By Shirin Ali
Republican presidential candidate Bill Weld, former Massachusetts governor, discussed his run for the presidency at the University of Chicago’s Institute of Politics.
His free-wheeling talk Jan. 27 covered the uphill battle campaigning against an incumbent, his support for impeachment and the bleak future he sees for the Republican Party.
“I would not be doing this if it was 2017 and the president had just been elected. We didn’t know enough then about how he was going to conduct himself in office. I felt, as time wore on, certainly by the beginning of 2019, that we were in extraordinarily dangerous times that I hoped I would never see in the U.S.,” Weld said.
He is one of two Republicans challenging Donald Trump in the Republican presidential primary. Former Illinois congressman and conservative talk show host Joe Walsh is the other contender. A recent poll from The Economist and YouGov showed Weld polling nationally at 2%, with Walsh at 3% and Trump coming in at 89%.
Weld, 73, is a former federal prosecutor is an alum of Harvard Law School and Oxford University. He served as the governor of Massachusetts from 1991 to 1997, assistant attorney general for the U.S. Criminal Division from1986 to 1988 and Massachusetts attorney general from 1981 to 1986.
Weld said he believes there are a substantial number of Republican voters who dislike Trump and are looking for a more moderate Republican option. Weld believes he can fulfill that need, a supporter of abortion rights, a fiscal conservative and an advocate of climate change.
Since the inception of Weld’s political career, he has flirted between the Republican and Libertarian parties. In 1990, he was the first Republican to win the Massachusetts governorship in 20 years. Later in 2006, Weld attempted to run for president but withdrew from the primary after the party endorsed John Faso. He instead ran as a Libertarian and received 2% of the vote in the general election. Most recently, Weld ran on the Libertarian ticket as vice president with Gary Johnson as the presidential candidate in 2016.
Rob Wildeboer, senior news editor of Chicago’s local NPR station WBEZ, interviewed Weld with a modest audience of about 100 Chicago supporters at the event. The event was hosted at Ida Noyes Hall on the university’s Hyde Park campus.
Weld was forthright about his initial support of President Donald Trump during the 2016 elections, describing his performance during many of the debates as “refreshing” and “compelling.” However, by early 2019 he described Trump’s presidency as going from bad to worse.
Trump’s anti-press rhetoric, the series of “dog whistles” against Muslims and Mexicans and his dismantling of U.S. foreign policy were just some of many issues on which Weld said he disagrees with the president.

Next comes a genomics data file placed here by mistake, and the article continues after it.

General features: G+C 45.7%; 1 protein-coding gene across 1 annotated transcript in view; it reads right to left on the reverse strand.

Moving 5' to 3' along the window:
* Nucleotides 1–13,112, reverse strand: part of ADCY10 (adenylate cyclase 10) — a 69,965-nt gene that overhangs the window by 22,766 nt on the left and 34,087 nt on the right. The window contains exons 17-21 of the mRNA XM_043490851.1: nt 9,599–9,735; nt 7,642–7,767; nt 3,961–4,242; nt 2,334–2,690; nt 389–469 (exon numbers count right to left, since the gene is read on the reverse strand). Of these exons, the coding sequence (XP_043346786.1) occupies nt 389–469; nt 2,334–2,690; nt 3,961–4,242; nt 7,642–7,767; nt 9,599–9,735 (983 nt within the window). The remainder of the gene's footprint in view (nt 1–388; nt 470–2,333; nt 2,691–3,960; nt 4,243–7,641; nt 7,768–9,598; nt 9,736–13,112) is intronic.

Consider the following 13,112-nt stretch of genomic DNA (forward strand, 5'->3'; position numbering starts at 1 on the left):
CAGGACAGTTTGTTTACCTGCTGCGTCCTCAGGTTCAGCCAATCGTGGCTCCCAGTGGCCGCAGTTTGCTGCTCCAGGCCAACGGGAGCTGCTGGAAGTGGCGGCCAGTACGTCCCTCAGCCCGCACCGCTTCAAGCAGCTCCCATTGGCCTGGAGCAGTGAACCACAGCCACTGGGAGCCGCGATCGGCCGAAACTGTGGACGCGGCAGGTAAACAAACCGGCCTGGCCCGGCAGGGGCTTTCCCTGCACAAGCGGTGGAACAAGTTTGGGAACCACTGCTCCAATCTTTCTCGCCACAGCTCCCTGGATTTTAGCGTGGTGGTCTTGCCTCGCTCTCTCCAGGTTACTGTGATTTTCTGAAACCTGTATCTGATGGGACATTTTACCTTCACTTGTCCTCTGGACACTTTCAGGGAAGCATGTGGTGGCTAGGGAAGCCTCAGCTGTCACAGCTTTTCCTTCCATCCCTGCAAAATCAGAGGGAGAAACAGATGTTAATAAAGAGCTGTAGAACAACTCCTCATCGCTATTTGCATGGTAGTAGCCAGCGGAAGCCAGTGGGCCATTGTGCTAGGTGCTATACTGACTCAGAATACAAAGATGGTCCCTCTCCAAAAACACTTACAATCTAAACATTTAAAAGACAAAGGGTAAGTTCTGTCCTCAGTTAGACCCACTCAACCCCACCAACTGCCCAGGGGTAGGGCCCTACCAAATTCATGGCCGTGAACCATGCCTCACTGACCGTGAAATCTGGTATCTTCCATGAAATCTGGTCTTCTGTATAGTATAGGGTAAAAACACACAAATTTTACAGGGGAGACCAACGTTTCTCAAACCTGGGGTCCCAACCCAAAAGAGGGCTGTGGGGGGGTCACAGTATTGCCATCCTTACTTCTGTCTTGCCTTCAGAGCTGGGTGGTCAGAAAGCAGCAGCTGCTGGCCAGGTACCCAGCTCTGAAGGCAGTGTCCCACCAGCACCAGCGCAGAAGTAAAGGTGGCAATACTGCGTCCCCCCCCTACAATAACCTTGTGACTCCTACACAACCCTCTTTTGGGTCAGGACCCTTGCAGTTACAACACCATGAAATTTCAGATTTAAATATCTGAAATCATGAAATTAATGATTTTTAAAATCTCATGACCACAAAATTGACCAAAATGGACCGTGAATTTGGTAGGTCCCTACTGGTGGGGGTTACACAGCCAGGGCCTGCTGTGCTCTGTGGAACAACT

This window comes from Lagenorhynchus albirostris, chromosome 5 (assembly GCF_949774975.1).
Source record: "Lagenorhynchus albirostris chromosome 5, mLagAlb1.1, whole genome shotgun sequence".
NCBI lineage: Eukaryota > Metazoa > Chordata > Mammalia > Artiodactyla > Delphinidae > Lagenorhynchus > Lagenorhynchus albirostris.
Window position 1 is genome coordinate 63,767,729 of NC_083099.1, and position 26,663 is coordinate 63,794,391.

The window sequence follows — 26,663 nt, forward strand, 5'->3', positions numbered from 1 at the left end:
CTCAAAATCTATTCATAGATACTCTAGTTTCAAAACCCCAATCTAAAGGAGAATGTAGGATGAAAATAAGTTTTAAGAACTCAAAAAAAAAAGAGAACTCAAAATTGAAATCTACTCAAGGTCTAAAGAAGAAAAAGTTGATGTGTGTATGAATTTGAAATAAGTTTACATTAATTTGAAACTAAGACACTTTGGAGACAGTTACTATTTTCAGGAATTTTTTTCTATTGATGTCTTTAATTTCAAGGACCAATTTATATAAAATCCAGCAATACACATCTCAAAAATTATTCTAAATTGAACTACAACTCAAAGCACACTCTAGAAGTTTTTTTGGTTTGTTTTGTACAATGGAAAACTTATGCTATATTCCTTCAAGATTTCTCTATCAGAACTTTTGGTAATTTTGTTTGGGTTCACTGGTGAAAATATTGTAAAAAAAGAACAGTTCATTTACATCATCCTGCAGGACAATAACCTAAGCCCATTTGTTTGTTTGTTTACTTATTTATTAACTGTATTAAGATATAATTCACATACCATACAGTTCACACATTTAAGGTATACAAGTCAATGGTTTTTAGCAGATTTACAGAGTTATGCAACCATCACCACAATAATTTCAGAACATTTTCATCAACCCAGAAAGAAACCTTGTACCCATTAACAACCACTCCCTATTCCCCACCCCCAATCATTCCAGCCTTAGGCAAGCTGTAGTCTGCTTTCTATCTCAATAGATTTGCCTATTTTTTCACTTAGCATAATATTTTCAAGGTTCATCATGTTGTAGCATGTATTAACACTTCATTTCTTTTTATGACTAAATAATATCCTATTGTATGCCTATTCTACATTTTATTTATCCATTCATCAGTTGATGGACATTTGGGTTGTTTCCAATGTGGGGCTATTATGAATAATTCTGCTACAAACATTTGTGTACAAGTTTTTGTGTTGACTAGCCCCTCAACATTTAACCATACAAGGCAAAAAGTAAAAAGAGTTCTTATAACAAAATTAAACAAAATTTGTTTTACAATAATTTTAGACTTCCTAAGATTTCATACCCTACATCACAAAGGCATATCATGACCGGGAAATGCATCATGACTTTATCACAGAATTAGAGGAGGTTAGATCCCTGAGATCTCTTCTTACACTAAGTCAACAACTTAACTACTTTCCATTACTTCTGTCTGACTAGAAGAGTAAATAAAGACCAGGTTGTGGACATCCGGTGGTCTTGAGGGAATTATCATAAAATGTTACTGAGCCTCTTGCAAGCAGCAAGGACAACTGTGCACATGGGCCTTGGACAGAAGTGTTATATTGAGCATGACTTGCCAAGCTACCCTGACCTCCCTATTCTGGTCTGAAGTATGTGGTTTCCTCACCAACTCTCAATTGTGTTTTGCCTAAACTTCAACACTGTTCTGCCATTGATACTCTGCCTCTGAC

“I would not be running against Mr. Trump if it were just that he’s overspending by a trillion dollars a year, he’s trashing our allies on the foreign policy front and he has no understanding of the fact that nuclear proliferation has to be taboo. I’m running against Mr. Trump because I think I could do the job,” Weld said.
As for the impeachment trial of Trump in the U.S. Senate, Weld vehemently criticized Republican senators who are not willing to hear new witnesses.
“It has never happened that the senate has said we don’t want to hear anything, see anything speak anything, so this is breaking new very, bad ground,” Weld said.
When asked about the uphill battle of campaigning against an incumbent, Weld remained positive. If he can win New Hampshire by a narrow margin, above an expected 2%, Weld said he believes he has a chance to remain on the ballot.
Weld admitted he isn’t a fan of the Republican Party or of party loyalty.
“Particularly in Washington, loyalty is used an excuse for doing the wrong thing,” Weld said, while voicing his support of gay rights and reproductive rights, “Of the three-party platforms, probably Libertarian is the closest choice for me. I don’t have to wear the socially conservative policies in the Republican Party.”
Alexandra Patzakias, an Institute of Politics intern, helped organize Monday night’s event hosting Weld.
“I admire him. He’s in a hard position considering he’s not getting much traction right now in the Republican race. But, there are some democratic candidates I support who I feel like have a better shot than he does. If he was polling really well, I would consider him,” Patzakias said.
Adam Balling, chair of Libertarian Party of Chicago, is a passionate supporter of Weld and hopes he will someday return to the Libertarian Party. Balling said he generally liked most of what he heard from Weld but acknowledged his campaigning may not connect with voters.
“Weld is brilliant, but sometimes his phrasing is a little more skewered. It maybe isn’t as easily effective at mobilizing people, which is unfortunate,” Balling said.
Julie Allen, a resident of Hyde Park, wasn’t initially following Weld’s campaign but attended Monday night’s event and spoke positively of her impression of him. “I thought he was socially liberal, fiscally conservative and speaks the truth,” Allen said.
Allen said she felt Democratic candidate Pete Buttigieg has the most similar viewpoints to those of Weld, who didn’t make it as a candidate on Illinois’s primary ballot.
“I think Pete Buttigieg is as smart as is Bill Weld. Bill Weld seems very smart. They speak very well, very clearly. I don’t know if the American population has the patience for that kind of intelligence,” Allen said.